• The cost is obviously to make up for dev time, but it doesn’t look good to people who don’t understand the complexity. I’d say it’s at least partially a price point move, since the powermeter market is getting crowded.

        • I get the development needed. But when looking at the competition (many other meters I have seen), most of them offer dual band for the same price.

          That flexibility is great since things change over time and it’s great to have more options than less.

        • Besides the fact that they have to get their Dev-invested-time back one way or another,
          bear in mind that Bluetooth(the company) has been asking a significant “Listing fee” for all BT enabled products since their license agreement change back in mid 2014.

          Hardware wise an ANT+ chip including BT 4.0 is ~1USD additional over a ANT+ only chip.
          However, enabling this BT portion of the chip will make Bluetooth company oblige you to pay the listing fee.

          So including it hardware wise for future-proofness,
          but not enabling it seems like a wise choice to me.

          I totally get the frustration as it feels like paying for something you actually already have.
          However, the people who already bought this product, bought it without probably even knowing it could ever have BT as well.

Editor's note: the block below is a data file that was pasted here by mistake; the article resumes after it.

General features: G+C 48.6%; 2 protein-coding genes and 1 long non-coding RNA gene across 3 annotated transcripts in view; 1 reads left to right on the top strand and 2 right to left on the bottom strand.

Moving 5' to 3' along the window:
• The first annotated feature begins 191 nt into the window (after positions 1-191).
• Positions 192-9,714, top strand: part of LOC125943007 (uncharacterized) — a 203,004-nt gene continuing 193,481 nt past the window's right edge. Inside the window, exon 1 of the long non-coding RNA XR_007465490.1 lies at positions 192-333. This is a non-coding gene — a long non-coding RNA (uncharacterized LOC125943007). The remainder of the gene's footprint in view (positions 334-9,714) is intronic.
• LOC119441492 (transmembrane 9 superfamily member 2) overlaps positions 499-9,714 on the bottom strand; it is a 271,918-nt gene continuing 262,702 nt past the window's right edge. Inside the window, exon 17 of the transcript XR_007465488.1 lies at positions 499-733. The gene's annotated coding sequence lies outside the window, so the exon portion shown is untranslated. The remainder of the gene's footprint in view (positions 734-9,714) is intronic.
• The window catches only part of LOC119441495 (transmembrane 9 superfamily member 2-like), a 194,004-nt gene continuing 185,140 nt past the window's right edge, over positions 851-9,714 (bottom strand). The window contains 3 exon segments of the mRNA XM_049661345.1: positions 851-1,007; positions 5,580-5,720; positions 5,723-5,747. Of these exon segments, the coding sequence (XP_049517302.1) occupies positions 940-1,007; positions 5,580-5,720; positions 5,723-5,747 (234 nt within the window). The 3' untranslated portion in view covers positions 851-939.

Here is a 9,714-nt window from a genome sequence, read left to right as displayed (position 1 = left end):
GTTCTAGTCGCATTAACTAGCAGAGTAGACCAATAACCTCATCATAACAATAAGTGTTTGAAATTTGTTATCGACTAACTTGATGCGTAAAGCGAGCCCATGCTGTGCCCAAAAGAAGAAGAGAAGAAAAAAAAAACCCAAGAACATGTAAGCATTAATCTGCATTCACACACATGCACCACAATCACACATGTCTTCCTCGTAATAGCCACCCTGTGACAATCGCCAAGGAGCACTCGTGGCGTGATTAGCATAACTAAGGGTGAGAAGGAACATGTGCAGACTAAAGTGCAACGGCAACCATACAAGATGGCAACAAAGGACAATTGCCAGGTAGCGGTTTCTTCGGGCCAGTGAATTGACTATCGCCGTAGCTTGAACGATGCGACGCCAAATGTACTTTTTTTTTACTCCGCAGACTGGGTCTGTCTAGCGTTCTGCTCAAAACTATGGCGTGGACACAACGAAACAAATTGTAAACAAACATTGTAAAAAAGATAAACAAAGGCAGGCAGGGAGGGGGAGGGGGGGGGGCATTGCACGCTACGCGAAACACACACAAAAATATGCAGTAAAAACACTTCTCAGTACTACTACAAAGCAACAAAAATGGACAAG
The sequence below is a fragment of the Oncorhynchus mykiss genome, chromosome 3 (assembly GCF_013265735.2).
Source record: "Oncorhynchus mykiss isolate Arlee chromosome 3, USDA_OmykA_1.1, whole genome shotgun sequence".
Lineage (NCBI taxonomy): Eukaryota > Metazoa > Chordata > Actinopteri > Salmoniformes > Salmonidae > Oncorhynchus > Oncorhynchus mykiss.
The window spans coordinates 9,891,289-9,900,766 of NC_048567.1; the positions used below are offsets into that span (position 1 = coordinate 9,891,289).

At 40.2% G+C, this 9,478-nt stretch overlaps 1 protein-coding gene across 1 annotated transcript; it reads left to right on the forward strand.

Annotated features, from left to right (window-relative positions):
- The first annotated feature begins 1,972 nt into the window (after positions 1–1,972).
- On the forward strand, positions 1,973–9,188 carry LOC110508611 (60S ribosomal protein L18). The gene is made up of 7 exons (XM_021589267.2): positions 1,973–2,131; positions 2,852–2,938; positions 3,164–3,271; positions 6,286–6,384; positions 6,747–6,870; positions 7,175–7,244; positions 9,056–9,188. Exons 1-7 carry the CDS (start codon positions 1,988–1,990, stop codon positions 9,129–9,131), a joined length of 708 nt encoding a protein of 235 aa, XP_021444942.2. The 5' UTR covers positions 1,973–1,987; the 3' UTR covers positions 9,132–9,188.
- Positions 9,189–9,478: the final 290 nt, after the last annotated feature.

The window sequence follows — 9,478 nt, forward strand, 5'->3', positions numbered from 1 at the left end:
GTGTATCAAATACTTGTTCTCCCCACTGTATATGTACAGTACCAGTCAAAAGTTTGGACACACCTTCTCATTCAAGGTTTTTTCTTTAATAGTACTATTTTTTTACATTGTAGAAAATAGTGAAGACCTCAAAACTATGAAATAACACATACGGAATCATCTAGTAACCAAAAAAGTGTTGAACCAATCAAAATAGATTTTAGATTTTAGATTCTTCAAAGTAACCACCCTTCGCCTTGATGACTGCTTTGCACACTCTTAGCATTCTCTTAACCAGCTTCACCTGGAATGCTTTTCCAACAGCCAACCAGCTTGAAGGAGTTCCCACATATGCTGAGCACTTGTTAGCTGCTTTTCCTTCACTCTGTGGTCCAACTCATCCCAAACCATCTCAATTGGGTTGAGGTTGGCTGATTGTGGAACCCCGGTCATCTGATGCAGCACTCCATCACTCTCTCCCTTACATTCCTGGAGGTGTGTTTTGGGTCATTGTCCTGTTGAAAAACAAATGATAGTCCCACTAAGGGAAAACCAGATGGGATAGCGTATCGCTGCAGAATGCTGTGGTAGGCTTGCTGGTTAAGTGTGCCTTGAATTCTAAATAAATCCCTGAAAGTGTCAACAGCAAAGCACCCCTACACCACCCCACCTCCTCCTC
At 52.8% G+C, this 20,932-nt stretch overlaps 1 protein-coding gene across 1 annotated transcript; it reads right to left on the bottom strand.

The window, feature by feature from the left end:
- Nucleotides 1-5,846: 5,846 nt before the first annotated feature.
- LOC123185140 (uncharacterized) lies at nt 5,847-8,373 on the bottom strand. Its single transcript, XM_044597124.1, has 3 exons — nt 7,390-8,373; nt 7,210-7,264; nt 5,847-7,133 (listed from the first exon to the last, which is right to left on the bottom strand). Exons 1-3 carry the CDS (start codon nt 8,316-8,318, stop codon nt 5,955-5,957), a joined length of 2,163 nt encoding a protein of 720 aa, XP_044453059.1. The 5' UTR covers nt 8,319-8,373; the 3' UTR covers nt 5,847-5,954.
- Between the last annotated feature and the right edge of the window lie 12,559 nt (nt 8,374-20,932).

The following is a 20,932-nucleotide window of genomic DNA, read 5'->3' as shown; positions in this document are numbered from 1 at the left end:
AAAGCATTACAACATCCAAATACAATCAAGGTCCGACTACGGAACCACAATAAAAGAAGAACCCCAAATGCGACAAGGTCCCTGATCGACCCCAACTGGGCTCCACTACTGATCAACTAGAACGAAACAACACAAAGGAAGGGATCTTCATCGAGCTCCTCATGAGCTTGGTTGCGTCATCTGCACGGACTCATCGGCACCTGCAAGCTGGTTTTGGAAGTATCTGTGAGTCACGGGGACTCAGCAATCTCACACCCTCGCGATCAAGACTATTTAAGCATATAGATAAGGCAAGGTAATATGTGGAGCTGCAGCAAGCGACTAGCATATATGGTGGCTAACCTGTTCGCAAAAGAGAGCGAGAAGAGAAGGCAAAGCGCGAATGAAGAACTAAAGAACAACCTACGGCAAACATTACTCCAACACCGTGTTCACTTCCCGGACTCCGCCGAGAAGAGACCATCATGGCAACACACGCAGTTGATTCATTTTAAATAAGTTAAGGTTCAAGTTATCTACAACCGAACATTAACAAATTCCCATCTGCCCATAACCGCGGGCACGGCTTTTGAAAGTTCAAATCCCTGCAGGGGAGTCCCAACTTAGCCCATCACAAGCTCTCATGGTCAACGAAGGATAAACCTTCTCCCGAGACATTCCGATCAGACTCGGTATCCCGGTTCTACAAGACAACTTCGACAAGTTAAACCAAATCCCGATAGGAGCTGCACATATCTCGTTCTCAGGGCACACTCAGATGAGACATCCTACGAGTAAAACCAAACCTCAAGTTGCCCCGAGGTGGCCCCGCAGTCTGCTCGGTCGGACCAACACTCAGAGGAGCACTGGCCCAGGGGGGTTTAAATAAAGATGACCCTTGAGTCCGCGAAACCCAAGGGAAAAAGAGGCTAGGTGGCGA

Nothing changed for them right?

          Pay to upgrade to Win10 or stick with your trustworthy Win7 which will be supported for many years to come.
          Isn’t that the same thing?
          Update vs upgrade
          Support vs new features

          • I’m less concerned with the $50 Bluetooth activation charge.

            Does anybody else think the $550 (!) price spread between alloy arms and basic rings to carbon arms and nicer rings seem like a stretch too far? I don’t think their carbon crank is worth that as a stand alone product.

            • It has to do with the fact that supply is completely elastic for a firmware update, and they could have simply amortized it over the entire range of new production power meters at no cost per unit in production, and advertised it as a new feature, and go for increased sales, because people see a power meter as a tangible good, not access to intellectual property, even if firmware is intellectual property. Depending on marketing, it starts to look something like artificial price discrimination, or deceptive marketing, not showing you the “full” price up front. Furthermore, you don’t even know if the R&D costs have already been paid for with already purchased upgrades, at that point it’s not paying for R&D, it’s just a dubious pricing structure.

        • The Power side is manufactured by Power2Max, not FSA, they make the crank and chainring part. So any and all costs associated with developing the Power side is via P2M. It is the same for their new P2M NG power meter, it will also have an upgrade cost in September.

          • Well yea, that’s known. You are just bsing about how the economics of this deal worked. For all you know P2m provided the upgrade for free and FSA decided to charge. What are you talking about? The P2m NG already has BT.

  2. Yeah, wtf, powermeter DLC? What, are they gonna bill you for every time you send data from it, too? Just price it to include everything.

  3. So as far I understand this power meter not measuring power on both sides (left and right) but only on left and the calculate for right, same as Stages or 4iii? But even that needs to be upgraded for 50$? If this is really true than it sucks :/